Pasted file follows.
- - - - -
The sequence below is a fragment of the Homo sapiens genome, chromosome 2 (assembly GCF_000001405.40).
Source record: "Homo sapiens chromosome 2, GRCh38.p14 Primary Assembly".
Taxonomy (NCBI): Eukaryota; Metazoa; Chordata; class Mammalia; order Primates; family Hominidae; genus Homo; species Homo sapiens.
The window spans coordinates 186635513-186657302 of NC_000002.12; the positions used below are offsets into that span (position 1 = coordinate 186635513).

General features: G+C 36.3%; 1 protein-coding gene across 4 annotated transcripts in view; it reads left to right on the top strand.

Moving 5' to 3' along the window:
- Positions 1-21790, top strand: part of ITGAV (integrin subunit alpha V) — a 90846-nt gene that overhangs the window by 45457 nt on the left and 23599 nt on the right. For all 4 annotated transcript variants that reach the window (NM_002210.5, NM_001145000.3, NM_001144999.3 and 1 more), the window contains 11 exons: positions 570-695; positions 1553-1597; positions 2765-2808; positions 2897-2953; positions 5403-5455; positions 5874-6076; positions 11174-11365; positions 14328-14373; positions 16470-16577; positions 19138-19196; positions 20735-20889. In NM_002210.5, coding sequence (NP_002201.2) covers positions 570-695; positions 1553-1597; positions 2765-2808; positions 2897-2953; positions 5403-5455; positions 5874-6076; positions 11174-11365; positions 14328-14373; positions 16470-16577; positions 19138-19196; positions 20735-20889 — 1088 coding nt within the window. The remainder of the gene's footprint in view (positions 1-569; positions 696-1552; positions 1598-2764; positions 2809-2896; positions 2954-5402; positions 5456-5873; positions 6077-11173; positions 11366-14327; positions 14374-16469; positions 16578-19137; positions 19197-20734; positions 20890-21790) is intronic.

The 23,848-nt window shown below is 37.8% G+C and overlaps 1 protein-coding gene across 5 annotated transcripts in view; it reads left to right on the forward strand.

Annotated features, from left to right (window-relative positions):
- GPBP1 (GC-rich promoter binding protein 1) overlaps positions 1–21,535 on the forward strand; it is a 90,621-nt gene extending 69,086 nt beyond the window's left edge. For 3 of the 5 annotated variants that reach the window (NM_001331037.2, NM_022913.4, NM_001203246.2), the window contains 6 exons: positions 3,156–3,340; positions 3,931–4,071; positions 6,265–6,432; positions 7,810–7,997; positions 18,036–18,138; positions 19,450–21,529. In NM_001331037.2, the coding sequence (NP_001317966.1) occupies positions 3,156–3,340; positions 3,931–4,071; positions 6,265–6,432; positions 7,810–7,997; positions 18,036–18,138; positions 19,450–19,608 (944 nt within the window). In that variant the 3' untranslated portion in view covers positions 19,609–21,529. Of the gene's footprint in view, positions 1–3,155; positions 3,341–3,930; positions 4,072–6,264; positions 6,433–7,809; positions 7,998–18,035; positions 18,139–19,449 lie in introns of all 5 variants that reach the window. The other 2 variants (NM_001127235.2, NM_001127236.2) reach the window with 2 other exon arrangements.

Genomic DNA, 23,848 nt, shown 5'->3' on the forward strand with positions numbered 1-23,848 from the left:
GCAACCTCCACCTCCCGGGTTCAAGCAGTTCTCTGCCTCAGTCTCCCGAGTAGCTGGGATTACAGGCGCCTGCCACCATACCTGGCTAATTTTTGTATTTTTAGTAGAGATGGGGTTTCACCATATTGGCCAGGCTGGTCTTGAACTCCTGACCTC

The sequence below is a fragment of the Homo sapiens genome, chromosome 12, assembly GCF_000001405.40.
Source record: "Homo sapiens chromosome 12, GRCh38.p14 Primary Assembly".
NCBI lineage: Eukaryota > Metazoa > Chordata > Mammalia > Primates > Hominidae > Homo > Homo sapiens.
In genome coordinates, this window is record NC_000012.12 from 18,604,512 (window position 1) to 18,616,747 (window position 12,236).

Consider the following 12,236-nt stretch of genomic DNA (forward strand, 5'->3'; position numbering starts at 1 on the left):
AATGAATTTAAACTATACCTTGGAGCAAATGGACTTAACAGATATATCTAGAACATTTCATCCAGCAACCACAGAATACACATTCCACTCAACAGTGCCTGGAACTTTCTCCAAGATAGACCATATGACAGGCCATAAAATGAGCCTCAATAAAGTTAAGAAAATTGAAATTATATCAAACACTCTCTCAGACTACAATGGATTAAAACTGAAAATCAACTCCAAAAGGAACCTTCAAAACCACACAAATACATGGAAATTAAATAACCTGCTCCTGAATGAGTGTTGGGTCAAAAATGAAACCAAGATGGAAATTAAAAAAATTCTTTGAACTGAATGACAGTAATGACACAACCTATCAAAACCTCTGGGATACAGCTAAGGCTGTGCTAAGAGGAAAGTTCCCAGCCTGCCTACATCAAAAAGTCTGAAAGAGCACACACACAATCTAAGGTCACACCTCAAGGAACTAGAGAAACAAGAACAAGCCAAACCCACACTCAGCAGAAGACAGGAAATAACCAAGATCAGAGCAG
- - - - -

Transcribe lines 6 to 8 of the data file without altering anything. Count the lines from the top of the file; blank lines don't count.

Moving 5' to 3' along the window:
- Positions 1-21790, top strand: part of ITGAV (integrin subunit alpha V) — a 90846-nt gene that overhangs the window by 45457 nt on the left and 23599 nt on the right. For all 4 annotated transcript variants that reach the window (NM_002210.5, NM_001145000.3, NM_001144999.3 and 1 more), the window contains 11 exons: positions 570-695; positions 1553-1597; positions 2765-2808; positions 2897-2953; positions 5403-5455; positions 5874-6076; positions 11174-11365; positions 14328-14373; positions 16470-16577; positions 19138-19196; positions 20735-20889. In NM_002210.5, coding sequence (NP_002201.2) covers positions 570-695; positions 1553-1597; positions 2765-2808; positions 2897-2953; positions 5403-5455; positions 5874-6076; positions 11174-11365; positions 14328-14373; positions 16470-16577; positions 19138-19196; positions 20735-20889 — 1088 coding nt within the window. The remainder of the gene's footprint in view (positions 1-569; positions 696-1552; positions 1598-2764; positions 2809-2896; positions 2954-5402; positions 5456-5873; positions 6077-11173; positions 11366-14327; positions 14374-16469; positions 16578-19137; positions 19197-20734; positions 20890-21790) is intronic.

The 23,848-nt window shown below is 37.8% G+C and overlaps 1 protein-coding gene across 5 annotated transcripts in view; it reads left to right on the forward strand.